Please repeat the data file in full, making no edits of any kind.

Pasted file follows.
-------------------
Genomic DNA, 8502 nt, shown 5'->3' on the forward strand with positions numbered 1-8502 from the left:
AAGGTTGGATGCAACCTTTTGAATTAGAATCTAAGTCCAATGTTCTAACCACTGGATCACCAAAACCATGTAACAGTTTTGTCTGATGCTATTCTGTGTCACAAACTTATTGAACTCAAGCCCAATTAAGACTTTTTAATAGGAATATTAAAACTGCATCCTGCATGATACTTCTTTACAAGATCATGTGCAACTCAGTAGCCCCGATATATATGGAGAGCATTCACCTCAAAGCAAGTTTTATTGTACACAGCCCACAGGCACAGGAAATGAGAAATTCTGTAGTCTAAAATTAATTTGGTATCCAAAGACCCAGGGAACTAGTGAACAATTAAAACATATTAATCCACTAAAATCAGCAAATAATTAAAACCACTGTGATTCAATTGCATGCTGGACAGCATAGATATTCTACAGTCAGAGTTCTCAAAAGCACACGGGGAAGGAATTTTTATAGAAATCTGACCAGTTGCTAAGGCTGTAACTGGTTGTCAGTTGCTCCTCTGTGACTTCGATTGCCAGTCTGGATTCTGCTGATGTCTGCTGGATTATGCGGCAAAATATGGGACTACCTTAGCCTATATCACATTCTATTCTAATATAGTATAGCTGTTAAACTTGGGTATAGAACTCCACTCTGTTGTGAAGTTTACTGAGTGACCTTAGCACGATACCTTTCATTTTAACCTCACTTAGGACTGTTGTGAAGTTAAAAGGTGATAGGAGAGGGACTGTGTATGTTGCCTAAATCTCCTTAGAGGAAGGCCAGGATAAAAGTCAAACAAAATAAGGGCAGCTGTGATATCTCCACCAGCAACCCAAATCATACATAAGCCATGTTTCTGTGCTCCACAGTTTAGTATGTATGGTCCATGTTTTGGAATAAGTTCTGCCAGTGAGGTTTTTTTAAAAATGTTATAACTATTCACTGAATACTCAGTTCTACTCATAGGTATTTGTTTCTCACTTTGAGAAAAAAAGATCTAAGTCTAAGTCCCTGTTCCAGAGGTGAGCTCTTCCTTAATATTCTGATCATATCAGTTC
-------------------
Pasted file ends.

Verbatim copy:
Genomic DNA, 8502 nt, shown 5'->3' on the forward strand with positions numbered 1-8502 from the left:
AAGGTTGGATGCAACCTTTTGAATTAGAATCTAAGTCCAATGTTCTAACCACTGGATCACCAAAACCATGTAACAGTTTTGTCTGATGCTATTCTGTGTCACAAACTTATTGAACTCAAGCCCAATTAAGACTTTTTAATAGGAATATTAAAACTGCATCCTGCATGATACTTCTTTACAAGATCATGTGCAACTCAGTAGCCCCGATATATATGGAGAGCATTCACCTCAAAGCAAGTTTTATTGTACACAGCCCACAGGCACAGGAAATGAGAAATTCTGTAGTCTAAAATTAATTTGGTATCCAAAGACCCAGGGAACTAGTGAACAATTAAAACATATTAATCCACTAAAATCAGCAAATAATTAAAACCACTGTGATTCAATTGCATGCTGGACAGCATAGATATTCTACAGTCAGAGTTCTCAAAAGCACACGGGGAAGGAATTTTTATAGAAATCTGACCAGTTGCTAAGGCTGTAACTGGTTGTCAGTTGCTCCTCTGTGACTTCGATTGCCAGTCTGGATTCTGCTGATGTCTGCTGGATTATGCGGCAAAATATGGGACTACCTTAGCCTATATCACATTCTATTCTAATATAGTATAGCTGTTAAACTTGGGTATAGAACTCCACTCTGTTGTGAAGTTTACTGAGTGACCTTAGCACGATACCTTTCATTTTAACCTCACTTAGGACTGTTGTGAAGTTAAAAGGTGATAGGAGAGGGACTGTGTATGTTGCCTAAATCTCCTTAGAGGAAGGCCAGGATAAAAGTCAAACAAAATAAGGGCAGCTGTGATATCTCCACCAGCAACCCAAATCATACATAAGCCATGTTTCTGTGCTCCACAGTTTAGTATGTATGGTCCATGTTTTGGAATAAGTTCTGCCAGTGAGGTTTTTTTAAAAATGTTATAACTATTCACTGAATACTCAGTTCTACTCATAGGTATTTGTTTCTCACTTTGAGAAAAAAAGATCTAAGTCTAAGTCCCTGTTCCAGAGGTGAGCTCTTCCTTAATATTCTGATCATATCAGTTC